i personally think they should release all armybooks at the same time as the new edition rules release and then stagger the miniature releases in waves over the next 4-5 years or longer. this way everything for that edition is updated and on a level playing field and still gives people something to look forward to in miniature releases.

sulla
04-02-2011, 05:56
It doesn't seem logical to me to force books out at a certain rate. If the sculptors and designers are not enthused or have no clear direction for the models, should they still churn out products? If so, expect more razorgors and dire wolves. Should the writers rush out books they are not happy with?

Even the giant compendium idea would only really work IMO if it collected and reprinted existing books for at least half it's content. I did like the old compendiums, but the lists in them had a real cut&paste feel to them. Modern lists are much more labour intensive.

I think there are definately opportunitites for compendiums though. A greater chaos compendium would allow a rebalancing of all chaos forces and have space for alliance rules. You could do an Elves of the Warhammer world book with a bunch of USR for the 3 races. Anything bigger than that and I think players wold be balking at the price of the tome.

Gorbad Ironclaw
04-02-2011, 07:33
I think there are definately opportunitites for compendiums though. A greater chaos compendium would allow a rebalancing of all chaos forces and have space for alliance rules. You could do an Elves of the Warhammer world book with a bunch of USR for the 3 races. Anything bigger than that and I think players wold be balking at the price of the tome.

That touches on something I'd like GW to do. Rather than releasing individual army books they would release something more like the books you get in Flames of War, so focusing on a theatre or area of the world.

It could be anything from a Civil War book featuring High and Dark Elves, a Border Prince book featuring Orcs and Goblins, Human settlers, Barrow Kings, Dwarves to an Empire book featuring the Empire(obviously) the Beastmen and Chaos cults living there, OnG Raiders, Necromancers and Vampires.

It would also give you the option of having several different takes on a given race. You could have settled Orc and Goblin tribes in a Border Prince books, mobile raiders and Waaghs in an Empire book, underground Night Goblins in a World Edge Mountains book, etc. letting us see a much bigger slice of what the world actually have to offer and at the same time not necessarily requiring a redo of an entire range of miniatures with every list. And while I know that GW lives by selling miniatures having multiple ways for people to use those miniatures would surely be an incentive to try them out/add a bit to what you already have.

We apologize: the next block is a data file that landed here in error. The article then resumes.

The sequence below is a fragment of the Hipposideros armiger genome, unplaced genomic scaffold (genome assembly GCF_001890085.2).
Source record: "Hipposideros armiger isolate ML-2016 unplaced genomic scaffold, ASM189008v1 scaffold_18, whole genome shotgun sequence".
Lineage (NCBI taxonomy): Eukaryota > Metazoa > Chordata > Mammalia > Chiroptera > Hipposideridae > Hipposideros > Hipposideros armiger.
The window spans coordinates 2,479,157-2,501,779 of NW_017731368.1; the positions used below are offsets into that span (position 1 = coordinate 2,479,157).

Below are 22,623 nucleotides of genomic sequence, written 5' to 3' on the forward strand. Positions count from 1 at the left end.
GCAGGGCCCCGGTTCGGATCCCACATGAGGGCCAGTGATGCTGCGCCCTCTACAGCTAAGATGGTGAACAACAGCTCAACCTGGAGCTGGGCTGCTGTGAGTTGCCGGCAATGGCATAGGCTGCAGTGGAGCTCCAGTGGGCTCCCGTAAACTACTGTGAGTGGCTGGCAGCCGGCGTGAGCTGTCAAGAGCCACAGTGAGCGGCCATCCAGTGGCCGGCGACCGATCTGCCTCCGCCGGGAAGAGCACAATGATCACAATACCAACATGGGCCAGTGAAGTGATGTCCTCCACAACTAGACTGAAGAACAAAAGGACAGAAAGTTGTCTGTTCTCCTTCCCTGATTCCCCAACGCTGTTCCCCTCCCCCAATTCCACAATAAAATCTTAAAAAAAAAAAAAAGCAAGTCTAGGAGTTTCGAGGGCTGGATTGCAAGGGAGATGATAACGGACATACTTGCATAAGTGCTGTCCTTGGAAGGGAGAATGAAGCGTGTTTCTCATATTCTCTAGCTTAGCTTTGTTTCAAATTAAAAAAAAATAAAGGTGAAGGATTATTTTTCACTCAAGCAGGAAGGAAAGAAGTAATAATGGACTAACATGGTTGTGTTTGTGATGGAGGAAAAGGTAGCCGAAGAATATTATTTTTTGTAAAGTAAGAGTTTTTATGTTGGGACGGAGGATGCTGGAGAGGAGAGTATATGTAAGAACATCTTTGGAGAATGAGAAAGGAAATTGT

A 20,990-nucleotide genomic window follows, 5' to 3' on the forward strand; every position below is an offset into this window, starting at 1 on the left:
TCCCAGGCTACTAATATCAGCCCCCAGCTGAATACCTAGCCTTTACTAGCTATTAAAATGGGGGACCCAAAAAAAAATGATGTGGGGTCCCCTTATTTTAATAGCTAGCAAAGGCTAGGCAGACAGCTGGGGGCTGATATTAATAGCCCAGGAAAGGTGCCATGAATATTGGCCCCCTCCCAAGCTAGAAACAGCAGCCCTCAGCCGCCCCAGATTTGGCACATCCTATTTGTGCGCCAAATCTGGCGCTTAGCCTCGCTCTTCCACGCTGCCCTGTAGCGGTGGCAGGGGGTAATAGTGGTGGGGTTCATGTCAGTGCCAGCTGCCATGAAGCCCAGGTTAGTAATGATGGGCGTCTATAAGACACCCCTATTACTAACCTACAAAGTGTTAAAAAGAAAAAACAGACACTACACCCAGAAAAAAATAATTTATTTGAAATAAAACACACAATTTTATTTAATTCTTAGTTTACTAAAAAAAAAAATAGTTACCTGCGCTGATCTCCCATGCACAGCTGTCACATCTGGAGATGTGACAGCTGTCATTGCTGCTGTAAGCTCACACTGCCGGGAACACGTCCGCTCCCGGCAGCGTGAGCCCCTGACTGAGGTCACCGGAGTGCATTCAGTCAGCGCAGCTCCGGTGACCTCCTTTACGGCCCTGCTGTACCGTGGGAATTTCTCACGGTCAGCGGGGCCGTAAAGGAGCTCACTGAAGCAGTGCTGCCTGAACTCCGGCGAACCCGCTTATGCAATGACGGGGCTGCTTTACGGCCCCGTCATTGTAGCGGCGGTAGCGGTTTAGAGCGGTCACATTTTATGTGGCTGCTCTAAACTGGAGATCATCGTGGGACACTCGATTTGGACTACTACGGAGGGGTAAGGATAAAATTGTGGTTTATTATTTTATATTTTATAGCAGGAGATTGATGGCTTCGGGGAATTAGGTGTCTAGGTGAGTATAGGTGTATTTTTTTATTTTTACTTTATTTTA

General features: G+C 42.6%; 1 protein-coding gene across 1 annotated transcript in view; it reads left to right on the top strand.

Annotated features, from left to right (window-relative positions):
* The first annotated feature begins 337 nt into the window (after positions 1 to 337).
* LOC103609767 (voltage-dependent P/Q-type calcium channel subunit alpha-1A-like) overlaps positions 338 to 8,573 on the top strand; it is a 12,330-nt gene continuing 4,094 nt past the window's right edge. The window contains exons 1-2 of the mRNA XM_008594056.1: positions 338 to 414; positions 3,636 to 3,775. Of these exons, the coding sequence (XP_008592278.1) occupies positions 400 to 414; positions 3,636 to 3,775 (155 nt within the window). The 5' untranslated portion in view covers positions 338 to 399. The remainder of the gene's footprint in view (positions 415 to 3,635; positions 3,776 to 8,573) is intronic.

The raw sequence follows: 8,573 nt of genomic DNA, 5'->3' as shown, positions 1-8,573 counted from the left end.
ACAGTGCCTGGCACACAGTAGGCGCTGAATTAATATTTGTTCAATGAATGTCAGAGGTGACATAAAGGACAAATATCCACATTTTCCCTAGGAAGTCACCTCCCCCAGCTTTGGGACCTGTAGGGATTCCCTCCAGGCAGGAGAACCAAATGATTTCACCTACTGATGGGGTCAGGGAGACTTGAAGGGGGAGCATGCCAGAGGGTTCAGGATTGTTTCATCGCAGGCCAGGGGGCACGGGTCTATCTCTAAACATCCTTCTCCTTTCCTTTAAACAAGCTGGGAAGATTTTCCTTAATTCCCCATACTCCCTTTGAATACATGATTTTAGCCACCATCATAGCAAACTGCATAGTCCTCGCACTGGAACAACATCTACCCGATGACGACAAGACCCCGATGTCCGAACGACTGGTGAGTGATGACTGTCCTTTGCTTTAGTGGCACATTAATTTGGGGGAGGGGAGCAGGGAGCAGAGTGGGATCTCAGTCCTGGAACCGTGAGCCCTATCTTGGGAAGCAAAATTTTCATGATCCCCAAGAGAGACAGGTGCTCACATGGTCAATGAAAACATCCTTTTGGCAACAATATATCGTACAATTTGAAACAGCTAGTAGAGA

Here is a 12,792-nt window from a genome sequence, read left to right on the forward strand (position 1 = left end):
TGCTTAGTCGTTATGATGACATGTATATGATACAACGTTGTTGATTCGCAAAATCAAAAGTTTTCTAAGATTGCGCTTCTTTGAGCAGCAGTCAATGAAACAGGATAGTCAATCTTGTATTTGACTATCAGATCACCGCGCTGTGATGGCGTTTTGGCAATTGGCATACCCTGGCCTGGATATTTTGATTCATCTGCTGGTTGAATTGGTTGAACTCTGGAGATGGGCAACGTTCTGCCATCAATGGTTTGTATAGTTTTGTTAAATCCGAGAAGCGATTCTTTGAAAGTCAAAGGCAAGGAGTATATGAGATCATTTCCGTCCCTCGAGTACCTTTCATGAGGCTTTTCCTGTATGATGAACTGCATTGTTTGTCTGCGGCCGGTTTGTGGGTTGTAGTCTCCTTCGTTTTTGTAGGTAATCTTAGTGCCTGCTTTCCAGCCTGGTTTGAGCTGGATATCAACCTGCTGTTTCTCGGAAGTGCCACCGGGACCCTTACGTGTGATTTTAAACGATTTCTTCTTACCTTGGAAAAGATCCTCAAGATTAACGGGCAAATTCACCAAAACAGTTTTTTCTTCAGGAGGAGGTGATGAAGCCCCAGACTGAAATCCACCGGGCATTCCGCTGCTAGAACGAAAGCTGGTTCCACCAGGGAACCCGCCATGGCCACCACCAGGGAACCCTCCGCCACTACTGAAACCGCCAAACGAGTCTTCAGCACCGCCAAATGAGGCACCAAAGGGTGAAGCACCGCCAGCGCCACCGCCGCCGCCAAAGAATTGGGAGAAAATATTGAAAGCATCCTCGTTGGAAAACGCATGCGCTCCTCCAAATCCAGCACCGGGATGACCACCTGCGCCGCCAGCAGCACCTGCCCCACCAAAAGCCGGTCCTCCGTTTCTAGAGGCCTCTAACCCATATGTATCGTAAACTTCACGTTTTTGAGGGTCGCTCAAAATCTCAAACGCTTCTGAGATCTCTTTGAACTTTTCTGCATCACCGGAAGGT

And you could also cover more people with each individual book, as there will be lists to please more than one armies players, and you even get the bonus of having rules there to entice people into trying other armies for that book.

I doubt it would happen as it would be a massive shift to how the books have been done for the past 15+ years, but I think it could be a real interesting way to try and keep things updated.

Spiney Norman
04-02-2011, 09:46
Honestly I think a schedule is a bad idea, I just wish they'd get it into their heads to fix the most needy armies (TK, WE) before redoing a well-functioning army just because its popular (O&G).

After spending some time thinking about it its pretty clear that more than 2 army books a year is unrealistic at present. As far as I'm aware there are only what 4 game designers working for GW at present (Vetock, Ward, Cruddace and Kelly, anyone I've left out) and two systems to keep going. Clearly they need the time to do a good job and having people work on overlapping projects (possibly for different systems) probably isn't the best idea.

Just be thankful they've left the LotR rules to rot otherwise the designer's efforts would be split 3 ways

scarletsquig
04-02-2011, 10:00
Are there really only 4 people writing the books?

GW just plain needs to hire more staff, then. A core of at least 6 experienced writers is need. No shortage of talent out there.